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Del. SC says firm's fee must be deducted before lien

By Jessica M. Karmasek | Jan 31, 2012


DOVER, Del. (Legal Newsline) - The Delaware Supreme Court said last week a law firm's agreed contingent fee must be deducted from a client's recovery before a hospital lien attaches.

In July 2003, Maria Acosta suffered serious injuries as a result of a car accident in Sussex County. Nanticoke Memorial Hospital in Seaford treated Acosta for her injuries, charging her $160,958 for its services.

Because Acosta could not pay the bill, Nanticoke filed a hospital lien.

The Wilmington law firm of Doroshow, Pasquale, Krawitz and Bhaya represented Acosta's interests in a personal injury action arising from the accident.

The contingent fee agreement between Acosta and the law firm provided that the firm would receive 40 percent of any recovery, plus costs.

Nationwide Assurance Company paid $19,671.49 to settle Acosta's claim.

Nanticoke argues that its lien attaches to the entirety of Acosta's recovery.

But the law firm contends that the lien does not attach until the attorney fees have been deducted from a settlement fund.

The Sussex County Superior Court ruled in favor of the hospital.

The state's high court disagreed in an opinion filed Jan. 23, holding that an attorney's charging lien "exists at common law."

Chief Justice Myron T. Steele authored the Court's 20-page ruling.

"Doroshow provided Acosta legal services by representing her and achieving the Nationwide settlement," Steele wrote. "Because Doroshow represented Acosta on a contingent fee basis, the law firm had not been compensated before its work produced the funds. Therefore, Doroshow was entitled to assert an attorney's charging lien against the settlement fund."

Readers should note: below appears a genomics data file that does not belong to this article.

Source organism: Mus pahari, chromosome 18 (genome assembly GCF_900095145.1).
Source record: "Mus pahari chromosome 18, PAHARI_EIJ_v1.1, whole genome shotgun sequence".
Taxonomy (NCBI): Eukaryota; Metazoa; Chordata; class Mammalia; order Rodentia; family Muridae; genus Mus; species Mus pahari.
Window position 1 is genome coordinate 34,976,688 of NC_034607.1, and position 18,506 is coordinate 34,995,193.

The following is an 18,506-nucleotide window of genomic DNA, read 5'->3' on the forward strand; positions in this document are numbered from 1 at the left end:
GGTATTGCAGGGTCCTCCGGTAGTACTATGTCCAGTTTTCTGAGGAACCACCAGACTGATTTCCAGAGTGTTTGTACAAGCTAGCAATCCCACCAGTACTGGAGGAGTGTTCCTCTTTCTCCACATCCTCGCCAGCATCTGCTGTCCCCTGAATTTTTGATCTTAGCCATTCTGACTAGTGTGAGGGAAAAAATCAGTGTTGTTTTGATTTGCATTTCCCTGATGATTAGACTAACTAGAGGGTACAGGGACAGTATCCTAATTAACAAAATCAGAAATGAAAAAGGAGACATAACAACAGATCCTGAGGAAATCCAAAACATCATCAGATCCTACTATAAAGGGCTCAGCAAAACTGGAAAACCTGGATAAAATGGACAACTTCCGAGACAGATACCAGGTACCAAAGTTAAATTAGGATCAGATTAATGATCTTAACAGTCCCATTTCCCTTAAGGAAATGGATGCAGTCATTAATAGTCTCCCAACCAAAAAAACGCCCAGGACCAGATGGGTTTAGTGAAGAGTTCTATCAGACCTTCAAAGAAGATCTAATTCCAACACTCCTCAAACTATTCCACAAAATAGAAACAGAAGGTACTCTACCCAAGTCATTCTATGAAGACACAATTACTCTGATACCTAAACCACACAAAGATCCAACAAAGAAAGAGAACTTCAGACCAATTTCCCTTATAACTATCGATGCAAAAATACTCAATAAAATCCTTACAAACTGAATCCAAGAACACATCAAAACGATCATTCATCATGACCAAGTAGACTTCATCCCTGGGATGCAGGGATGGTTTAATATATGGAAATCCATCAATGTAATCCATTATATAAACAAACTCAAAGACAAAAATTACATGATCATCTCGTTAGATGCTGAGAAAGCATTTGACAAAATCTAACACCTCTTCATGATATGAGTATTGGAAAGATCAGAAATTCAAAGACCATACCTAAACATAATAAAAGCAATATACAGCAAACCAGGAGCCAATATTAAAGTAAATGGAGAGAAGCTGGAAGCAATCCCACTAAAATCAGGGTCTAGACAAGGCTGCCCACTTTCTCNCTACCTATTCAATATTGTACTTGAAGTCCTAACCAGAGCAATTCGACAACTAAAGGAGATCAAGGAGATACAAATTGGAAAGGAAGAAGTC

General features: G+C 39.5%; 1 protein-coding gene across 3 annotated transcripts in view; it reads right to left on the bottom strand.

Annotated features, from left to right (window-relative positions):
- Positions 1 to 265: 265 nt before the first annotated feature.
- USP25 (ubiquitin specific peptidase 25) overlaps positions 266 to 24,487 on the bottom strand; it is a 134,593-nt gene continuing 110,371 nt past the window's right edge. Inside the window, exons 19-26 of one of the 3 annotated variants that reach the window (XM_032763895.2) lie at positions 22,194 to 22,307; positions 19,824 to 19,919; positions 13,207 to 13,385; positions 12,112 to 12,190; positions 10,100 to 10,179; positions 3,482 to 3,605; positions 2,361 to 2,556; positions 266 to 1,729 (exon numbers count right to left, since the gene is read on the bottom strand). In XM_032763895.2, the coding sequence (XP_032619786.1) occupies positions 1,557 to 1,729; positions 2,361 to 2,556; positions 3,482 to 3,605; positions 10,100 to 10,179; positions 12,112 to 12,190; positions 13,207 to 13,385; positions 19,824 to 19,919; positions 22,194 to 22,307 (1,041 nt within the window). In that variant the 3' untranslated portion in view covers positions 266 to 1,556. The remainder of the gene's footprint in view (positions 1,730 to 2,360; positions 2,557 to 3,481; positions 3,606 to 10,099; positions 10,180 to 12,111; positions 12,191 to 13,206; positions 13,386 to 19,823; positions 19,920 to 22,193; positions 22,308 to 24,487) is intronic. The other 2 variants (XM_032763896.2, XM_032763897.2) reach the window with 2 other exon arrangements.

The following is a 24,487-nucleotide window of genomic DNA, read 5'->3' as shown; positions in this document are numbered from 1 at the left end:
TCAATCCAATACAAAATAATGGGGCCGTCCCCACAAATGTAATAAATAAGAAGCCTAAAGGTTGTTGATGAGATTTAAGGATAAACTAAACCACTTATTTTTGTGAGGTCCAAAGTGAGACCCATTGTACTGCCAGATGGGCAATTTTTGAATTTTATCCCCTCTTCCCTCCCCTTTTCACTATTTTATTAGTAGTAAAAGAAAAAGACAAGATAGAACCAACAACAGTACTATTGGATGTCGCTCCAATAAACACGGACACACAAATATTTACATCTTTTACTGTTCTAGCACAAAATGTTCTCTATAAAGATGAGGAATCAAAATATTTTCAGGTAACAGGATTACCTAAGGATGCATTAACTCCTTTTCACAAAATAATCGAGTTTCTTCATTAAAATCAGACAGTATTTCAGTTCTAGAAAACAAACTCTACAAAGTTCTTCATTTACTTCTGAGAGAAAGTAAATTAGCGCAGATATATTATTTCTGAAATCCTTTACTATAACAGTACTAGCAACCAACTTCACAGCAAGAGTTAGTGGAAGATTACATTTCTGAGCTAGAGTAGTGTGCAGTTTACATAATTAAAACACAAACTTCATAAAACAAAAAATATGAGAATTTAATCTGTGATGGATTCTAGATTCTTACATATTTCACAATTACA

The chief justice pointed to the numbers.

The $160,958 in medical charges is significantly higher than the $19,671.49 recovery from Nationwide, which would mean Nanticoke's lien would encompass the entire recovery, he said.

"Therefore, interpreting 'true' as meaning the entire rightful consideration obtained by Acosta would lead to the unreasonable and absurd result of denying Doroshow the compensation for legal services essential to obtaining that recovery," Steele wrote.

"That interpretation runs counter to the rationale for an attorney's charging lien -- that attorneys have a right to compensation for funds recovered by their efforts."

While the Court held that the law firm's charging lien attaches before the hospital's lien, it said it would not address the public policy arguments that should "properly be considered" by the state's General Assembly.

"First, how should Delaware balance the competing interests of the hospital lien and the attorney's charging lien? Second, will the use of hospital liens affect the amount of fees paid by the state for Medicaid? Third, would a system devoid of an attorney's charging lien result in a situation where a class of injured parties would have no incentive to file claims against wrongdoers? Fourth, what are the societal consequences if the party at fault escapes liability from the failure to bring claims?

"These policy questions, and no doubt others, should be debated by the General Assembly," Steele wrote.

From Legal Newsline: Reach Jessica Karmasek by email at

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